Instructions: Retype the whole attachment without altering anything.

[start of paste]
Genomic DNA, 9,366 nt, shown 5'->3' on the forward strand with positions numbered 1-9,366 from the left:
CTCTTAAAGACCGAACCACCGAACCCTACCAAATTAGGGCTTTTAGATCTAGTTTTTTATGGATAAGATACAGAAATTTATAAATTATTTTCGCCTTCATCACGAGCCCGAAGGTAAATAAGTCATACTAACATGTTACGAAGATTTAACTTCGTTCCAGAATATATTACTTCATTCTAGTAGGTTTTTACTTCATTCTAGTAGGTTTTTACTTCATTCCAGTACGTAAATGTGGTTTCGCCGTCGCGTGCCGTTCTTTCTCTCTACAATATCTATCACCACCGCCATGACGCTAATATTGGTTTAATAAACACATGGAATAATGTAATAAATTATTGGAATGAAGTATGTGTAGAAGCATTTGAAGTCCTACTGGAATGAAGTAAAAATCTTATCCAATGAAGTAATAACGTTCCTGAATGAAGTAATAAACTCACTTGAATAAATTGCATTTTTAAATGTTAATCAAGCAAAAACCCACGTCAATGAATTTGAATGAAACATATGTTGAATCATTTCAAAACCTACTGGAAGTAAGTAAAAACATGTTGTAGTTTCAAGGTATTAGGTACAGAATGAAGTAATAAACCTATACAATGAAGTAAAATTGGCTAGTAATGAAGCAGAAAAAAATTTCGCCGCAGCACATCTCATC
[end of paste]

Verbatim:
Genomic DNA, 9,366 nt, shown 5'->3' on the forward strand with positions numbered 1-9,366 from the left:
CTCTTAAAGACCGAACCACCGAACCCTACCAAATTAGGGCTTTTAGATCTAGTTTTTTATGGATAAGATACAGAAATTTATAAATTATTTTCGCCTTCATCACGAGCCCGAAGGTAAATAAGTCATACTAACATGTTACGAAGATTTAACTTCGTTCCAGAATATATTACTTCATTCTAGTAGGTTTTTACTTCATTCTAGTAGGTTTTTACTTCATTCCAGTACGTAAATGTGGTTTCGCCGTCGCGTGCCGTTCTTTCTCTCTACAATATCTATCACCACCGCCATGACGCTAATATTGGTTTAATAAACACATGGAATAATGTAATAAATTATTGGAATGAAGTATGTGTAGAAGCATTTGAAGTCCTACTGGAATGAAGTAAAAATCTTATCCAATGAAGTAATAACGTTCCTGAATGAAGTAATAAACTCACTTGAATAAATTGCATTTTTAAATGTTAATCAAGCAAAAACCCACGTCAATGAATTTGAATGAAACATATGTTGAATCATTTCAAAACCTACTGGAAGTAAGTAAAAACATGTTGTAGTTTCAAGGTATTAGGTACAGAATGAAGTAATAAACCTATACAATGAAGTAAAATTGGCTAGTAATGAAGCAGAAAAAAATTTCGCCGCAGCACATCTCATC